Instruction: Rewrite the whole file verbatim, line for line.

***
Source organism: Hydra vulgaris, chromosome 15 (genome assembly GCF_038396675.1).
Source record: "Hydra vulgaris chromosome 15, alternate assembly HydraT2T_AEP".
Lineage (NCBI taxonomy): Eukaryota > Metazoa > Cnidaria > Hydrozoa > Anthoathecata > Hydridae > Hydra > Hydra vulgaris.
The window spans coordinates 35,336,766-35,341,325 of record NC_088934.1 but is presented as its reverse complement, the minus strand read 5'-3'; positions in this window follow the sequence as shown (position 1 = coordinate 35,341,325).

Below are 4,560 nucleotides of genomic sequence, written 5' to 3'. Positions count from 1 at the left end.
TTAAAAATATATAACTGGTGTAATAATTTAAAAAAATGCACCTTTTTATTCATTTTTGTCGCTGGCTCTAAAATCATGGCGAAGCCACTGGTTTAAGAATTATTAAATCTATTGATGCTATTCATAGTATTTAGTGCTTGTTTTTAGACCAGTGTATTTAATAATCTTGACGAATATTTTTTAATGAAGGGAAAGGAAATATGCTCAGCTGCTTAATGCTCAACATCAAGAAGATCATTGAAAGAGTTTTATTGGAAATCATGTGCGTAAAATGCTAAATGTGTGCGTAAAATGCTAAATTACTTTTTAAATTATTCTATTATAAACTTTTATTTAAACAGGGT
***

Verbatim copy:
Source organism: Hydra vulgaris, chromosome 15 (genome assembly GCF_038396675.1).
Source record: "Hydra vulgaris chromosome 15, alternate assembly HydraT2T_AEP".
Lineage (NCBI taxonomy): Eukaryota > Metazoa > Cnidaria > Hydrozoa > Anthoathecata > Hydridae > Hydra > Hydra vulgaris.
The window spans coordinates 35,336,766-35,341,325 of record NC_088934.1 but is presented as its reverse complement, the minus strand read 5'-3'; positions in this window follow the sequence as shown (position 1 = coordinate 35,341,325).

Below are 4,560 nucleotides of genomic sequence, written 5' to 3'. Positions count from 1 at the left end.
TTAAAAATATATAACTGGTGTAATAATTTAAAAAAATGCACCTTTTTATTCATTTTTGTCGCTGGCTCTAAAATCATGGCGAAGCCACTGGTTTAAGAATTATTAAATCTATTGATGCTATTCATAGTATTTAGTGCTTGTTTTTAGACCAGTGTATTTAATAATCTTGACGAATATTTTTTAATGAAGGGAAAGGAAATATGCTCAGCTGCTTAATGCTCAACATCAAGAAGATCATTGAAAGAGTTTTATTGGAAATCATGTGCGTAAAATGCTAAATGTGTGCGTAAAATGCTAAATTACTTTTTAAATTATTCTATTATAAACTTTTATTTAAACAGGGT